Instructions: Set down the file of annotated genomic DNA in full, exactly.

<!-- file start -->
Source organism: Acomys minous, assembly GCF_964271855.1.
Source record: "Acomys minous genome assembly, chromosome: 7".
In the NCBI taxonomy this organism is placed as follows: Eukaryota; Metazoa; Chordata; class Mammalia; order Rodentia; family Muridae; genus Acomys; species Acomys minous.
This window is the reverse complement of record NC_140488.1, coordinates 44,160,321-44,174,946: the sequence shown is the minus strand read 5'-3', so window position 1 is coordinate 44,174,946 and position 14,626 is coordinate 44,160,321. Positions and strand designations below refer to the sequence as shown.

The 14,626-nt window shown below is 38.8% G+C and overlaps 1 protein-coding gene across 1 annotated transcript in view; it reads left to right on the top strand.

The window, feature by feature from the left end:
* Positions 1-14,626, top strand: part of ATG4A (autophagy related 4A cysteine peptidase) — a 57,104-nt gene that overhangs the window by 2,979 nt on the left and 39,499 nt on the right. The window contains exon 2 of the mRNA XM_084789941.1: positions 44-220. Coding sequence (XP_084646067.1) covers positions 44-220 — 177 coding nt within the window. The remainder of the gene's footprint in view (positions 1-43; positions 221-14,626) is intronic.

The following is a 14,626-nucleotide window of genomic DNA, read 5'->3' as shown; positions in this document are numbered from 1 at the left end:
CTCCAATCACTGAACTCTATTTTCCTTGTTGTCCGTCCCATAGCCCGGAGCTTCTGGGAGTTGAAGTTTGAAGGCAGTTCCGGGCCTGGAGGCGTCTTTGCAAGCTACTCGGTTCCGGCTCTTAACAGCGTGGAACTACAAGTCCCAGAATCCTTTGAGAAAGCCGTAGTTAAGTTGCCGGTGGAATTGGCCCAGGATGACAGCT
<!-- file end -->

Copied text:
Source organism: Acomys minous, assembly GCF_964271855.1.
Source record: "Acomys minous genome assembly, chromosome: 7".
In the NCBI taxonomy this organism is placed as follows: Eukaryota; Metazoa; Chordata; class Mammalia; order Rodentia; family Muridae; genus Acomys; species Acomys minous.
This window is the reverse complement of record NC_140488.1, coordinates 44,160,321-44,174,946: the sequence shown is the minus strand read 5'-3', so window position 1 is coordinate 44,174,946 and position 14,626 is coordinate 44,160,321. Positions and strand designations below refer to the sequence as shown.

The 14,626-nt window shown below is 38.8% G+C and overlaps 1 protein-coding gene across 1 annotated transcript in view; it reads left to right on the top strand.

The window, feature by feature from the left end:
* Positions 1-14,626, top strand: part of ATG4A (autophagy related 4A cysteine peptidase) — a 57,104-nt gene that overhangs the window by 2,979 nt on the left and 39,499 nt on the right. The window contains exon 2 of the mRNA XM_084789941.1: positions 44-220. Coding sequence (XP_084646067.1) covers positions 44-220 — 177 coding nt within the window. The remainder of the gene's footprint in view (positions 1-43; positions 221-14,626) is intronic.

The following is a 14,626-nucleotide window of genomic DNA, read 5'->3' as shown; positions in this document are numbered from 1 at the left end:
CTCCAATCACTGAACTCTATTTTCCTTGTTGTCCGTCCCATAGCCCGGAGCTTCTGGGAGTTGAAGTTTGAAGGCAGTTCCGGGCCTGGAGGCGTCTTTGCAAGCTACTCGGTTCCGGCTCTTAACAGCGTGGAACTACAAGTCCCAGAATCCTTTGAGAAAGCCGTAGTTAAGTTGCCGGTGGAATTGGCCCAGGATGACAGCT